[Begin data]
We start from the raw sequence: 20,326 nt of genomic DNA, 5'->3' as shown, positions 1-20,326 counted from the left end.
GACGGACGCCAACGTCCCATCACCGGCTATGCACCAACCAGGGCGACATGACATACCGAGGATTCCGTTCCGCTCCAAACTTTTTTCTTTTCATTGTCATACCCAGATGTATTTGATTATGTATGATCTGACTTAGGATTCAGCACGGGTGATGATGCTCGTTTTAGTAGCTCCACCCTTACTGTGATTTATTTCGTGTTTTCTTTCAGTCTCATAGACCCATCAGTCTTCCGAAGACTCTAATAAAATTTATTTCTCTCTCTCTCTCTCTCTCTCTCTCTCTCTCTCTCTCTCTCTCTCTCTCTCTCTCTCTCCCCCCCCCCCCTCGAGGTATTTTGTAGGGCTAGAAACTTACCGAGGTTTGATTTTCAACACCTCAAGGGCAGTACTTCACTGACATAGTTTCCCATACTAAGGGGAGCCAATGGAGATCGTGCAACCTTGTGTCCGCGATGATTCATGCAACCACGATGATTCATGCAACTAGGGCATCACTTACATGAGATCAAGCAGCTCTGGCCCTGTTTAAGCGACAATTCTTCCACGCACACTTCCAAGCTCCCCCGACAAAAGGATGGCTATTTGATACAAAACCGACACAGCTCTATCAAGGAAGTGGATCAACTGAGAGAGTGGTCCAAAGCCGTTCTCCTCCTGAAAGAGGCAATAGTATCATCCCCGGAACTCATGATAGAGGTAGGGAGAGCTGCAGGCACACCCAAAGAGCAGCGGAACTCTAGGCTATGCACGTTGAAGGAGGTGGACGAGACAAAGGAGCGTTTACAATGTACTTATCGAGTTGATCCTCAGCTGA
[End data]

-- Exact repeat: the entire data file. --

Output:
We start from the raw sequence: 20,326 nt of genomic DNA, 5'->3' as shown, positions 1-20,326 counted from the left end.
GACGGACGCCAACGTCCCATCACCGGCTATGCACCAACCAGGGCGACATGACATACCGAGGATTCCGTTCCGCTCCAAACTTTTTTCTTTTCATTGTCATACCCAGATGTATTTGATTATGTATGATCTGACTTAGGATTCAGCACGGGTGATGATGCTCGTTTTAGTAGCTCCACCCTTACTGTGATTTATTTCGTGTTTTCTTTCAGTCTCATAGACCCATCAGTCTTCCGAAGACTCTAATAAAATTTATTTCTCTCTCTCTCTCTCTCTCTCTCTCTCTCTCTCTCTCTCTCTCTCTCTCTCTCTCTCTCCCCCCCCCCCCTCGAGGTATTTTGTAGGGCTAGAAACTTACCGAGGTTTGATTTTCAACACCTCAAGGGCAGTACTTCACTGACATAGTTTCCCATACTAAGGGGAGCCAATGGAGATCGTGCAACCTTGTGTCCGCGATGATTCATGCAACCACGATGATTCATGCAACTAGGGCATCACTTACATGAGATCAAGCAGCTCTGGCCCTGTTTAAGCGACAATTCTTCCACGCACACTTCCAAGCTCCCCCGACAAAAGGATGGCTATTTGATACAAAACCGACACAGCTCTATCAAGGAAGTGGATCAACTGAGAGAGTGGTCCAAAGCCGTTCTCCTCCTGAAAGAGGCAATAGTATCATCCCCGGAACTCATGATAGAGGTAGGGAGAGCTGCAGGCACACCCAAAGAGCAGCGGAACTCTAGGCTATGCACGTTGAAGGAGGTGGACGAGACAAAGGAGCGTTTACAATGTACTTATCGAGTTGATCCTCAGCTGA